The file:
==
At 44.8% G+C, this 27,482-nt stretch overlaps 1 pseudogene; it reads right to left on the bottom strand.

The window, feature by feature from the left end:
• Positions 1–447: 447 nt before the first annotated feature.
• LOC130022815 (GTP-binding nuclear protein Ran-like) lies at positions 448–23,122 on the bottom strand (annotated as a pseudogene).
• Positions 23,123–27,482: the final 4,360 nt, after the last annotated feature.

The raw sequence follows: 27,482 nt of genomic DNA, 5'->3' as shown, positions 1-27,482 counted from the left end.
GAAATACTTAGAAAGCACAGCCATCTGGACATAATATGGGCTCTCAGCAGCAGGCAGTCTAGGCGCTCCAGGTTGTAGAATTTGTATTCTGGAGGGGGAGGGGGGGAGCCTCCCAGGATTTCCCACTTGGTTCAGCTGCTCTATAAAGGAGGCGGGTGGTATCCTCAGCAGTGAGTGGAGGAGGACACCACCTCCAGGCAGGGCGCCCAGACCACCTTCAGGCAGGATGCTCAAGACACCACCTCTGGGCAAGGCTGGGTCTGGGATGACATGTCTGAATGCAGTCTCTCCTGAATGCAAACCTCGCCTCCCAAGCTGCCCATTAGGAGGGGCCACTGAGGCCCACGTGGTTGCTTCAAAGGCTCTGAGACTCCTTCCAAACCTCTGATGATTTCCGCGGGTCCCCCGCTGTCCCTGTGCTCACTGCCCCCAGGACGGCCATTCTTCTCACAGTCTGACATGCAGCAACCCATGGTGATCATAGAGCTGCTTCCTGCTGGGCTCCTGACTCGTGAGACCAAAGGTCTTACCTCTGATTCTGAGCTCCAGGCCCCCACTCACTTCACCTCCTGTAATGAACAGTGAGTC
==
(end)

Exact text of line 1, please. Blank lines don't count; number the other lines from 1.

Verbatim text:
At 44.8% G+C, this 27,482-nt stretch overlaps 1 pseudogene; it reads right to left on the bottom strand.